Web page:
"If you want pizza, you've got choices. You can make it from scratch with flexibility and control, but not with scale. You have to pick a kind and stick with it," Hughes explains. "That model is like an on-premise model where you have everything in-house to manage technology and infrastructure."
The next option, Hughes says, is to buy your pizza from a store. "Frozen pizza has everything you need, but you still have to cook it," he says. "That is more like infrastructure as a service. It's the most basic way, where you just use technology for storage and computing."
The next service level is delivery pizza. With that model, someone else does all the work and delivers it to you, but you still have to arrange for cleanup. That is more like a platform-based service, he explains, where you use a vendor's infrastructure to do more than the basic functions.
Finally, there is going to a restaurant for pizza. "You have your choice and it's full service," Hughes says.
The key is knowing how much you need, how much control of flexibility you want, and how involved you want to be.
"There's so many different flavors of cloud that you can adopt, and we encourage customers we work with to think through what they are trying to do and which of these models they want."
Vetting vendors is key
Ken Cahill, chief executive officer of SilverCloud Health, a global health technology company, says whatever vendor you choose, it’s important that they be vetted, and that you take care in how you are selecting that vendor.”
“There’s something to be learned from the old adage, ‘You can’t be fired for buying IBM,’” Cahill says. “The fundamentals of business have and haven’t changed.”
Whatever vendor you choose, you must be conscious about who is leading that organization, how it is being led, what colleagues are saying about that vendor’s services, and make sure that the product will hold the same level of regard as whatever it is replacing, Cahill says.
“We’ve seen a number of vendors who can come into a marketplace and look slick and shiny, but we have to see what’s behind that,” Cahill says. Ask for case studies and testimonials, he suggests.
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Some newer vendors might not be able to compete with the sheer scale that vendors like Google or Microsoft have, but maybe they have had contracts with larger health systems or government entities, he adds. Then again, those bigger vendors have proven track records when it comes to things like security. It can be tempting to jump into transitioning to cloud services, and to jump into the next big thing. But Cahill warns that first or fastest isn’t always best.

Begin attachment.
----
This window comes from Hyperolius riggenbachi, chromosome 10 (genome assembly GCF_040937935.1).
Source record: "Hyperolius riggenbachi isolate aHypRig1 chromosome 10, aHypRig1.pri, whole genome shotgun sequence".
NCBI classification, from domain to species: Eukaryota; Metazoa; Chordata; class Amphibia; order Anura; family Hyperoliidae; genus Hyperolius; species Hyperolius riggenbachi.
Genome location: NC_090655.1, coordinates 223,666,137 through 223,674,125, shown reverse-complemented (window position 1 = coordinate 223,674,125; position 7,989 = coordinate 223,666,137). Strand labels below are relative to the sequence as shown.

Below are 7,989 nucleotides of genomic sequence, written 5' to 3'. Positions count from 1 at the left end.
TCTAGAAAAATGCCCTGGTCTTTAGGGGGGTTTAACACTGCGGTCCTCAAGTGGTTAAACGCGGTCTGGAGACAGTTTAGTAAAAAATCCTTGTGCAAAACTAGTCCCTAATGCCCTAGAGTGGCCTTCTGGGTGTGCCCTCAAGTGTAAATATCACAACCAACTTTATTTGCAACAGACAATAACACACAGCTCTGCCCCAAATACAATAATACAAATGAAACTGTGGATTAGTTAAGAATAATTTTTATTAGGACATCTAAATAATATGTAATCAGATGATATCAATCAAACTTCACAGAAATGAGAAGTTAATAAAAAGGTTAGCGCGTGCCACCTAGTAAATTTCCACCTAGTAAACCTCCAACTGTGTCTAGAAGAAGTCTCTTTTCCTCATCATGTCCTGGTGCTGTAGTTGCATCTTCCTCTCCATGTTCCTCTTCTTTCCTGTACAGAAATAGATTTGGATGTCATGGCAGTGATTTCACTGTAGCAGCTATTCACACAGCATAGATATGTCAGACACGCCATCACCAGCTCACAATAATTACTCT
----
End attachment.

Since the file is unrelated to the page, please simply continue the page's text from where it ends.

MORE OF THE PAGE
“The caution I would raise is to move at pace, but make sure you’re doing the right things in terms of due diligence and vetting,” Cahill says, adding you have to be able to show your board the steps and processes you went through in making your vendor selection. “Fast has to be at pace, but it can’t be at a reckless one.”
Don’t rush, make a plan
There are so many options when it comes to cloud vendors and services. This is a good thing-and it’s not.
"You have to plan it, understand what you are trying to accomplish, and what roles you need, and that culminates in a three-year transformation blueprint," Hughes says of the way cloud transitions work through Sutherland.
Anticipate surprises and be prepared to have lots of questions about your organization's needs, he says.
"No one should start knowing the journey they are on," Hughes says. "Think, what do I need the cloud to do for me? Understand the customers' needs, what the clinicians need, and design it. Think about the end-to-end journey and what it means to users."
Leadership may also want to review what other applications they are using in the planning phase of a cloud transition, and plan for restructuring in a measured pace.
"The big bang approach is typically not a great recipe for success," he says.
The move to cloud services and any related restructuring should be done in phases, with considerations about what to do with data and how to phase out old tech, Hughes says.
Keep in mind, Hughes says, that cloud isn't necessarily the cheapest option-depending on which options you choose, cloud could be costly.
"It will probably give you the best total cost of ownership over a three- to five-year period as capabilities evolve," Hughes says. "The thing that you get with cloud services is instead of every individual hospital trying to keep up with and maintain the latest technologies and security measures, you can just push all of that to people who are managing it for tens of thousands of other organizations."
Consider a hybrid
The nice thing about cloud, Hughes adds, is that there is a fit for every need. From basic storage to computing, you pay for how much you use-and that might mean using more than one vendor.
Cloud vendors are also working to distinguish themselves from one another, developing specific capabilities tailored to healthcare. Each vendor may have their own specialty, such as algorithms for managing diabetes patients, and many healthcare companies may look to hybrid models to best meet their needs, Hughes says.
"The whole world is likely to evolve over the next five to 10 years in a hybrid cloud model," Hughes says. "That's where the idea of plan it and design it comes in, so you can keep your flexibility."
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Using multiple vendors allows an organization to keep their options open with the ability to be more flexible, Hughes says. Larger organizations may be able to manage using multiple vendors in a hybrid model, where smaller organizations may want to pick one vendor with the best fit and stick with them.
"You've really got to think about the size of your organization and the skillset you've got," Hughes says. "Technology is getting too complex to have all the talent needs in-house, whether it's infrastructure services, cloud service, platform, or software.
Organizations just absolutely are going to have to leverage more and more of these services or they won't be able to keep up with the rate of change. Our customers are looking for someone to make it easy."
Rachael Zimlich, RN, is a writer in Columbia Station, Ohio.